This past week has provided further hilarious evidence of the complete inability of Australians to play spin. But it would be remiss to assume that is the only thing they are completely hopeless at, and the first Test in Sri Lanka provided object lessons of a few of their other common, and crippling, failings. And so in the spirit of fairness, and not at all to give them few further kicks while they’re down, we thought it right and proper to list some of these failings. Perhaps in the hope they might learn from them.
But mostly because it’s funny. [Let’s not get ahead of ourselves – Ed]
Australia sledge. Australia sledge a lot. Unless you are one of those sad types who goes all moist at the eyes at the thought of anybody not playing cricket entirely within the spirit of the game (whilst simultaneously forgetting that such archaic philosophies are entirely at odds with what is now a thoroughly globalized, professional sport, as opposed to something aristocratic wankers did of a weekend), there is nothing at all wrong with sledging. Except when you are shit at it. And Australia are pretty shit at it. A fine example of which was presented by Josh Hazlewood when, after the first day’s play, he claimed the Australian bowlers had exposed mental scars amongst the Sri Lankan batting.
Aside from the irony that it was Australia’s scars that were most prominently exposed by the end of the Test, Mendis’ dig in the second innings rather put paid to any premature crowing from the Australian attack. Again, it’s okay to sledge, just make sure you do it well. And preferably leave the gloating till the end of the Test, rather than at the end of the first day.
Australia seem to stuff selections up quite a lot. From the Shaun Marsh/Mitchell Marsh debacle during the last Ashes, to picking injured bowlers and resting fit ones, some of their decision making borders upon the bizarre. But near the top of that list must come the selection of David Warner in this Test. On the back of zero red ball cricket since the home summer, which includes skipping the warm up game, Warner faced a total of 17 deliveries for the Test, scoring one run. He, simply put, should never have played in this Test if he had been unable to prove his form beforehand.
Succession planning is, as a general rule, a complete nonsense. Nobody knows who will retire when or how, or how their replacements will do. For all the guffawing England did about Australia’s rubbish attempts to replace Shane Warne, they have done an even worse job of trying to replace Graham Swann. But for all that, Australia are still pretty shit at this whole succession planning stuff. The obvious example is the call-up, out of the blue, of Jon Holland to replace Stephen O’Keefe. Holland, who has never played an international game at any level, will now be expected to perform the vital role of left arm spinner in what are now two must-win Tests. Sure, injuries have not helped them, but the whole thing screams of poor planning. And what was the point, then, of picking Moises Henriques in the touring squad?
Honestly, we could have bundled this in under succession planning, but it deserves its own spot really, for the question must be asked of what exactly Darren Lehmann is doing to help improve the fortunes of the Australian Test side, especially in foreign conditions. Australia have lost their last seven Tests in Asian conditions, but three of those have been under Lehmann. He had Mickey Arthur’s experiences in India to draw upon, but the series against Pakistan, and the selection of Glenn Maxwell, showed he had learnt precisely nothing from that. And here again Australia are proving utterly incapable of adapting to foreign conditions, throwing their wickets away, and showing a complete inability to bat for time, except as a very, very, last resort.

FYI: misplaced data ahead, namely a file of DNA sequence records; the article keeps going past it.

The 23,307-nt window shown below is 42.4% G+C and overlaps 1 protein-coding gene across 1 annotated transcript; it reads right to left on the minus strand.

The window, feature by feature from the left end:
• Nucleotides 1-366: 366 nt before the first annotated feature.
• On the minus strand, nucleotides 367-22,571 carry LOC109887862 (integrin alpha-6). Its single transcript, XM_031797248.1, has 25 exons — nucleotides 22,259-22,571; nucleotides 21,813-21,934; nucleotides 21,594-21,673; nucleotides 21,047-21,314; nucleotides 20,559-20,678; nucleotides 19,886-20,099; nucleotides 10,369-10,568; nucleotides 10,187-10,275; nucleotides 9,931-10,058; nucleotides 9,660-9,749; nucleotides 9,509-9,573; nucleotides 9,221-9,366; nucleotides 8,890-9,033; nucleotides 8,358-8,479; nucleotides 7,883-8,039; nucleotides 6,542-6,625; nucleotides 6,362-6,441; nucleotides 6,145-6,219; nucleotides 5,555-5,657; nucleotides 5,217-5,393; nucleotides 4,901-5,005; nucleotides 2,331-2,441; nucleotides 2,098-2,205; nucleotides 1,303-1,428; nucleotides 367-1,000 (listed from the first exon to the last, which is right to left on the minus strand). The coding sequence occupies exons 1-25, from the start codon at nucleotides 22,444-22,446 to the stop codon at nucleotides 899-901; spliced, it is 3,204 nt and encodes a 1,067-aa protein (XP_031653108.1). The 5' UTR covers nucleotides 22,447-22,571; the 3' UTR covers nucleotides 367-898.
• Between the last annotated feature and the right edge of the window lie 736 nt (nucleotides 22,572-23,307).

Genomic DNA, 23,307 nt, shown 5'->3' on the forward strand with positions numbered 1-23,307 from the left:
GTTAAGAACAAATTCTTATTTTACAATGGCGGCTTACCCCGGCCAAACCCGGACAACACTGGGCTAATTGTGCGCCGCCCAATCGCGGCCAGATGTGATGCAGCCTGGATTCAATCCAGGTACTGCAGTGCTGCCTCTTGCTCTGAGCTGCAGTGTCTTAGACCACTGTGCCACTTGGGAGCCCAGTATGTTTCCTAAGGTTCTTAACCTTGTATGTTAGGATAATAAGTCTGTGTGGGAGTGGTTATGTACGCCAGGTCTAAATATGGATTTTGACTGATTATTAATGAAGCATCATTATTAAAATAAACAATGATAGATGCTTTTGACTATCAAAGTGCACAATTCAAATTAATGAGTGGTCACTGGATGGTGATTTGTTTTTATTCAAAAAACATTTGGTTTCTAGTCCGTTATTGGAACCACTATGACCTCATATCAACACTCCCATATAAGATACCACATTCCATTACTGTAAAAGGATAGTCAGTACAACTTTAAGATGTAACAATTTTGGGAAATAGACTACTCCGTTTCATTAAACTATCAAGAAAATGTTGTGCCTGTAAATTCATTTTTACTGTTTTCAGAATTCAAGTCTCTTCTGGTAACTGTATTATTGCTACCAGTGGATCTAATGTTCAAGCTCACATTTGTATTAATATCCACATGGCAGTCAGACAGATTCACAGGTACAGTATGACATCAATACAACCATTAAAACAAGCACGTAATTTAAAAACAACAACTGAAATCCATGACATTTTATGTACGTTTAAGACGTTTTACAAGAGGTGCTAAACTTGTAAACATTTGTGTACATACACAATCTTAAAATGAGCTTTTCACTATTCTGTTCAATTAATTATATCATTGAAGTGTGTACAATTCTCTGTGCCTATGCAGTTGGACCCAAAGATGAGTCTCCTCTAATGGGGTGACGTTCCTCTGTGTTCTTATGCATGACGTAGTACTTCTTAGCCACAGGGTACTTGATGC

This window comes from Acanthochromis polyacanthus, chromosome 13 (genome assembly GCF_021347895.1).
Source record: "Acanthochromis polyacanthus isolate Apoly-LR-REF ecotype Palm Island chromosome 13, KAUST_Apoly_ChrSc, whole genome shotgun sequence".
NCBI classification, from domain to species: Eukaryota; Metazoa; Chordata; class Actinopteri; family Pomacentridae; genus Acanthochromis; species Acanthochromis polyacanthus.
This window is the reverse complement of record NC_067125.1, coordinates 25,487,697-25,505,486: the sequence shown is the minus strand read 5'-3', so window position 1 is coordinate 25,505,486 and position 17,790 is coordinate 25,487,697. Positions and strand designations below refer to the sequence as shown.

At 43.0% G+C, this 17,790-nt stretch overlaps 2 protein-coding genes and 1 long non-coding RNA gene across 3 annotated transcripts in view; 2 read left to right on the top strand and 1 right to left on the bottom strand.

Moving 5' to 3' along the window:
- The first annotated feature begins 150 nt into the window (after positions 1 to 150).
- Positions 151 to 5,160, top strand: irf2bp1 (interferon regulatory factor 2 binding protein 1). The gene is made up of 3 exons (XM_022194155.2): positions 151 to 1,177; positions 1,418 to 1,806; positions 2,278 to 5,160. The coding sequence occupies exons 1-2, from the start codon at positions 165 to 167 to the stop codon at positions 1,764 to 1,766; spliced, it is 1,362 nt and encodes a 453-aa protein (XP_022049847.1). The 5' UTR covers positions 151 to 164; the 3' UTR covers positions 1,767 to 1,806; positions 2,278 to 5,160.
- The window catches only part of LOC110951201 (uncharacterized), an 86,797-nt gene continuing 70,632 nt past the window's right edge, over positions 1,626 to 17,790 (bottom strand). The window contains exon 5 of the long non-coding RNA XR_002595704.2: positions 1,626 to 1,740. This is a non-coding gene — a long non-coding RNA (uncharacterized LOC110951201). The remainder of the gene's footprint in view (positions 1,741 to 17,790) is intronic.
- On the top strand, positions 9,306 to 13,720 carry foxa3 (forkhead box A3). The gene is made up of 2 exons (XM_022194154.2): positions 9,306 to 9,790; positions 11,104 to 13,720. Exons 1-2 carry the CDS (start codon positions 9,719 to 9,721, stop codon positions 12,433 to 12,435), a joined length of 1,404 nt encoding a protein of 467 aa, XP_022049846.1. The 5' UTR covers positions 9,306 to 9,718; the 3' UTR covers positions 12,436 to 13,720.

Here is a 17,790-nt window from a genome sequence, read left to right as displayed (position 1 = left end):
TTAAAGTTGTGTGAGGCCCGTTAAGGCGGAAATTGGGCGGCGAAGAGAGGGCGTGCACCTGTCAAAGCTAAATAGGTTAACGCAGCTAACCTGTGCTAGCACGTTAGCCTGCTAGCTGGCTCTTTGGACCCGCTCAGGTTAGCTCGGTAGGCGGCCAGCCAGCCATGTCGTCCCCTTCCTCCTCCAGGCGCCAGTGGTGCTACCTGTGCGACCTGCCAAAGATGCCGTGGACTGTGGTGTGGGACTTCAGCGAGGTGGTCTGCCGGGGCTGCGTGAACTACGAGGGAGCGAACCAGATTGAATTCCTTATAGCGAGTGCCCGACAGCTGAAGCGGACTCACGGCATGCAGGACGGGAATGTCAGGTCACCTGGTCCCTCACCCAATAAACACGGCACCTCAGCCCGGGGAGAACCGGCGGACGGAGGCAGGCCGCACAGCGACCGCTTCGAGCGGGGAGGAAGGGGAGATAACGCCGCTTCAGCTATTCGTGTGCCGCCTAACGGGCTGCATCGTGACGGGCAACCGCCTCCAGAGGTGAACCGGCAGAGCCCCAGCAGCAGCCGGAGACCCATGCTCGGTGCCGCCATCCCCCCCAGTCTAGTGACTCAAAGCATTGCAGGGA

Why not, then, accept that Lehmann cannot solve this riddle and, in another example of succession planning at work, bring in Justin Langer to either replace or assist him? Langer did brilliantly in the short period he was in charge of the team in the West Indies, and from this evidence he should have been kept on for this series too. Perhaps Cricket Australia needs to accept that in foreign conditions at least, Lehmann can’t take the team any further on his own, and a different approach is needed.
How many times in recent history have Australia collapsed in a heap when asked to bat under grey skies, or lost a Test, only to see the heavens open mere moments after shaking hands with the opposition? We don’t know the answer, but it’s surely a bloody awful lot, and it most likely happens to them far more than any other Test team. This, as again this Test showed, shows how shit they are at playing to conditions. Australia only play one of either two ways, either ‘gung ho’, or ‘Ohshitohfuckwhatdowedonow, ah, letsjustblockeverything’ mode. In fact, until this Test, we weren’t even aware that second option existed for them. But they only chose it when up shit creek, when such an approach might far more judiciously have been applied far earlier in the innings.
Australia play very, very, dumb cricket. It’s a style that, when it works, allows them to dominate rubbish sides with ease. But when it doesn’t work, well, it results in them being rolled over by the seventh ranked side in Test cricket, despite holding a handy first innings lead.